Pharmacy Week in Review: Healthiest US Communities Ranked, ADHD and Risk of Psychosis


This weekly video program provides our readers with an in-depth review of the latest news, product approvals, FDA rulings, and more. Our Week in Review is a can't miss for the busy pharmacy professional.

This weekly video program provides our readers with an in-depth review of the latest news, product approvals, FDA rulings, and more. Our Week in Review is a can't miss for the busy pharmacy professional.


Hello and welcome to the Pharmacy Times News Network. I’m Nicole Grassano your host for our Pharmacy Week in Review.

In an evaluation of the community health of more than 3000 communities across the United States, Douglas County, Colorado, was named the healthiest community in America, according to the 2019 Healthiest Communities rankings by US News & World Report, Pharmacy Times reported. The report analyzed 81 health-related metrics in 10 categories, from education and the environment to infrastructure and population health. In addition to assessing which communities offer their citizens the greatest opportunity to live a productive, healthy life, the project serves as a tool to inform elected officials, health care leaders, and residents, about best practices and policies that help drive better health outcomes. The Healthiest Communities rankings, underwritten by the Aetna Foundation, are part of a $100 million commitment by CVS Health and its affiliates to making community health and wellness central to the company’s charge for a better world.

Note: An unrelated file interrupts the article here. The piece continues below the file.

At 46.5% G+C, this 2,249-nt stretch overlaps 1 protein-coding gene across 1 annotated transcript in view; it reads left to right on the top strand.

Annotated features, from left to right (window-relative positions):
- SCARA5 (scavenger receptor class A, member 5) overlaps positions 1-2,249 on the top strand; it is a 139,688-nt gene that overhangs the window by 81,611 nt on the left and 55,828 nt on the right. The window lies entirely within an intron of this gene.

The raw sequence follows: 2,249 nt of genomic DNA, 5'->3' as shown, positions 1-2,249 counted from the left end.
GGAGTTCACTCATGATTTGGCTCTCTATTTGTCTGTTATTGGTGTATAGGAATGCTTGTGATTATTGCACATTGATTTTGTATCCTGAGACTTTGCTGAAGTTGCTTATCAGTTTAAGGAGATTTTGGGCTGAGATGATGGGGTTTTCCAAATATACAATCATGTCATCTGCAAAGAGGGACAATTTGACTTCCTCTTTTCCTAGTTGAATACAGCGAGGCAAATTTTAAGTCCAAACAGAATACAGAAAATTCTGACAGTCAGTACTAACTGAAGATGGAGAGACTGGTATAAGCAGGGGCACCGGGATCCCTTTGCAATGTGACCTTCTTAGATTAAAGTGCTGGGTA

A new study has evaluated whether the risk of psychosis in adolescents and young adults with ADHD varies among stimulants, Contemporary Clinic reported. The study included patients aged 13 to 25 years who were diagnosed with ADHD and began taking methylphenidate or amphetamine medications between January 1, 2004 and September 30, 2015. The study revealed that there were 343 episodes of psychosis with 106 episodes in the methylphenidate group and 237 in the amphetamine group. The results reveal a small risk, but patients that are newly prescribed ADHD medications should be closely monitored for signs and symptoms of psychosis, such as hallucinations, delusions, agitation, and aggression.

A widely prescribed drug for multiple sclerosis (MS) was found to be associated with long-term survival for patients in a new study, Specialty Pharmacy Times reported. Patients with MS who took a beta interferon drug had a 32% lower mortality risk than those who did not take the drug, particularly among patients with MS who took beta interferon for more than 3 years. Patients with MS who took beta interferon for at least 6 months had a reduced mortality risk compared with patients with MS who did not take beta interferon, including individuals who started the drug after age 40 or 5 or more years after disease onset. The researchers said they will next look at the association between survival with some of the newer MS drugs.

Pharmacists can look out for more questions regarding Xeljanz XR if their patients have seen a new commercial for the product. In the spot, called “Gymnastics,” the narrator says that the product can reduce joint pain, reduce swelling, and improve physical function. According to the commercial, the once-daily pill can alleviate the symptoms of active psoriatic arthritis or moderate-to-severe rheumatoid arthritis.

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Thanks for watching our Pharmacy Week in Review. I’m Nicole Grassano at the Pharmacy Times News Network.

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